So now anyone can do it and it's going to be big - in August there was an International Food Bloggers Conference in Seattle, featuring food sponsors, talks on blogging ethics, special diets and five course menus for breakfast lunch and dinner. I might call my blogging mates in this area and see if they want to come with me next year; because we are going to change the way you think about food.
A quick look through the thousands of food blogs that I can connect to in a moment takes me into a foodie world that was previously inaccessible. From beautifully photographed decorated cupcakes in New York, to sushi in Japan, via a sweet-maker in Indonesia - the skill and dedication of people who cook, photograph and write about food is inspiring, and can make you instant friends with people around the world who are as passionate as you. And they have such great names – Eat like a Girl, Rate My Sausage or Kiss My Spatula anyone?
Here on suffolkfoodie you will find gorgeous Suffolk food - there is so much of it. I am not an expert chef but I do love cooking and eating, and nothing pleases me more than buying a pumpkin from the side of the road, or a home-made cake from a village fete, or discovering a cafe that still sells liver and bacon casserole (with fried onions and fresh cabbage) for under a fiver. I want to celebrate what comes out of my garden, from down my road and in my village. It should be easy to find, good and cheap Suffolk produce – just as easy as it is to find a simple and cheap risotto in Italy, and through the suffolkfoodie community we will encourage, not condemn.
When I worked in a Suffolk restaurant the thought of a food critic discovering us, writing amazing things and launching us into celebrity-land was always tempered by the fact that they might not get it, would write something rude and send us in a nosedive into even greater obscurity. Like a Michelin star it's as much a blessing as a curse. And although the critics still have some influence, now that anyone can have an opinion I'm sure it keeps them on their toes. Tracey MacLeod, food critic of the Independent, ventured out not too long ago to review The British Larder, a Suffolk country pub that has a food blog of the same name.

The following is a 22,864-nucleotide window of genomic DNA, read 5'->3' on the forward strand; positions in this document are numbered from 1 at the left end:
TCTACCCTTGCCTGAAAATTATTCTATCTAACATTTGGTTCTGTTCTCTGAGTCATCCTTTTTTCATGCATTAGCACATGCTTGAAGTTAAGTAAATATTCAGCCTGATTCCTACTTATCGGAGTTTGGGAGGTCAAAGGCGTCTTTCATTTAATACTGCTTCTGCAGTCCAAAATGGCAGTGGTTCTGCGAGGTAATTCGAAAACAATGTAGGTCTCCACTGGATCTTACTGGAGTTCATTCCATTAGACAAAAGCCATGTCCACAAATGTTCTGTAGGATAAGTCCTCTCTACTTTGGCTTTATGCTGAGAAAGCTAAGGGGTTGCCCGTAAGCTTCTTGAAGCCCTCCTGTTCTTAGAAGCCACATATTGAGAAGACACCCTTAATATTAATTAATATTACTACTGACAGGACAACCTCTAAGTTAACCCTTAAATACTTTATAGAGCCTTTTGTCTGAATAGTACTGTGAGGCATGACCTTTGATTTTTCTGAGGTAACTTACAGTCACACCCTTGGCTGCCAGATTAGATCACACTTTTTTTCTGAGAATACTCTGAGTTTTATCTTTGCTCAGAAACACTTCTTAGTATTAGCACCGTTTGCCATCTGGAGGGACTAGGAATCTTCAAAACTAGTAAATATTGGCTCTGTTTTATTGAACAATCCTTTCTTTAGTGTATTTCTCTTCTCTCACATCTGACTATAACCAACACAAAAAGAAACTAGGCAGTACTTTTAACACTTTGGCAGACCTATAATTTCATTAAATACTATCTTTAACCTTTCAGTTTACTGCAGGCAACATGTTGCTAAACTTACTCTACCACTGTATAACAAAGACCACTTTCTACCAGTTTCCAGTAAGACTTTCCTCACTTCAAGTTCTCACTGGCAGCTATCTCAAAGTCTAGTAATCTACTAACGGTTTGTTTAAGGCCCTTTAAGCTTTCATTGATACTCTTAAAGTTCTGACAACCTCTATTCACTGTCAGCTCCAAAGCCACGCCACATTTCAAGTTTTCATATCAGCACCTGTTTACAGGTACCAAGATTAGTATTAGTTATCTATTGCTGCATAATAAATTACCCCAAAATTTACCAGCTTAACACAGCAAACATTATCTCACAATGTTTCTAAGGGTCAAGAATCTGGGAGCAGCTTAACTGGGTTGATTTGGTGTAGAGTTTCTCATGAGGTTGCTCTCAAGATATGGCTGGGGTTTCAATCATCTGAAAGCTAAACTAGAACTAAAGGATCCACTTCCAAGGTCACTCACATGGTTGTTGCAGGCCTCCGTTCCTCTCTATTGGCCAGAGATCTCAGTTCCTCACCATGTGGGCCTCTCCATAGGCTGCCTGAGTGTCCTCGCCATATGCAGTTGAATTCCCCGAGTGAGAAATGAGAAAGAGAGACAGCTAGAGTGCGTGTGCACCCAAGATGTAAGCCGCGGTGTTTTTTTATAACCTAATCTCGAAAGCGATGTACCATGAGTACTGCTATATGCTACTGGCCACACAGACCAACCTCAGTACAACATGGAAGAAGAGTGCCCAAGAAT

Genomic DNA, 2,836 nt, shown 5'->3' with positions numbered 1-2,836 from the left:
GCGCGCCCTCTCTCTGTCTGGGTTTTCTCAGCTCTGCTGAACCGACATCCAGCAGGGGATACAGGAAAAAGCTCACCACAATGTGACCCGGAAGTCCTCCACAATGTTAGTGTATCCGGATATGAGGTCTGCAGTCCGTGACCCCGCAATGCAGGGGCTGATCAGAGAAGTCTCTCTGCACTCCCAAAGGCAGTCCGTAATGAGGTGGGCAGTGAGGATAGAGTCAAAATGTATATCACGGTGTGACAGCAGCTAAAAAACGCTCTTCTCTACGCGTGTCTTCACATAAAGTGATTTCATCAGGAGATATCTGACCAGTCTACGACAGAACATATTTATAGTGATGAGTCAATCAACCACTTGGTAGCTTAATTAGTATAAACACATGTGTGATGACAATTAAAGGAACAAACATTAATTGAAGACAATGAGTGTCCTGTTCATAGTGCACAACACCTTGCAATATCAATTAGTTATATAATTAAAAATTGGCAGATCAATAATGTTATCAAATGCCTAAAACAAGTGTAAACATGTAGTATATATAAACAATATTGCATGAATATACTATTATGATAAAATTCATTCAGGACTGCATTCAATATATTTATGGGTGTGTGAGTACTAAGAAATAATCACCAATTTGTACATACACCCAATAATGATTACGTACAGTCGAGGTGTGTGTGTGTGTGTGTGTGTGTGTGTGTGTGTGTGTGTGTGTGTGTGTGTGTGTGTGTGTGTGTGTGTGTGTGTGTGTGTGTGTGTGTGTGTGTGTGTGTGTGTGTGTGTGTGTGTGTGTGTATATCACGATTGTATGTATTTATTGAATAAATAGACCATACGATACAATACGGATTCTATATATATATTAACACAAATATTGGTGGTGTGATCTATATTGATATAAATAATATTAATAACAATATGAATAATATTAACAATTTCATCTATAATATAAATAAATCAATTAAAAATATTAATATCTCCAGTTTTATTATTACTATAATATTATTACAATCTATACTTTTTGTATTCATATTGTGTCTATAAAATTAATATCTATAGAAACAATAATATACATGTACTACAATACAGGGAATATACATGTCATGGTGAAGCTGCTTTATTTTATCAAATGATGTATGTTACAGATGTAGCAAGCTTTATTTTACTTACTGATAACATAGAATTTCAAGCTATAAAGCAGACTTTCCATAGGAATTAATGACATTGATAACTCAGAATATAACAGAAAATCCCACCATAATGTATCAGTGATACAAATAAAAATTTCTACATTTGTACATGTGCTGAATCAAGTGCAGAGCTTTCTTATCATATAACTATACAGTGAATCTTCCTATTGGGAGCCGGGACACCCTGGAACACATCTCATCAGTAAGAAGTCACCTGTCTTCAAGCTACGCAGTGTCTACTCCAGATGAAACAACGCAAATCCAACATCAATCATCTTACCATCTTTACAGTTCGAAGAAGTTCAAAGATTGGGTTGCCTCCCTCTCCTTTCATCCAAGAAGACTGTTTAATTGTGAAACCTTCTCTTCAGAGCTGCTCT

There has been a revolution in food, and it isn't just about eating. If you have been in a restaurant and seen someone taking a picture of their starter you can be pretty sure they are doing it to show someone who cares, but can't be there to taste it themselves. They might even be going to write about it later. Food blogging has taken over the culinary world and the food critics of our national newspapers are upset – until now they were the only ones allowed to have an opinion. Those of us who love food and write as well were always envious of their job – being paid to eat? We dream about work like that and the critics who have publicly moaned that too many people are getting in on the act have been inundated by indignant food bloggers. But when do they ever come out of London? Of course London has some of the best restaurants in the country but here in East Anglia we have some of the best produce, some great chefs (including Jamie and Delia...) a lot of dedicated cooks and foodies, and those of us who know where to find them want to tell everybody else.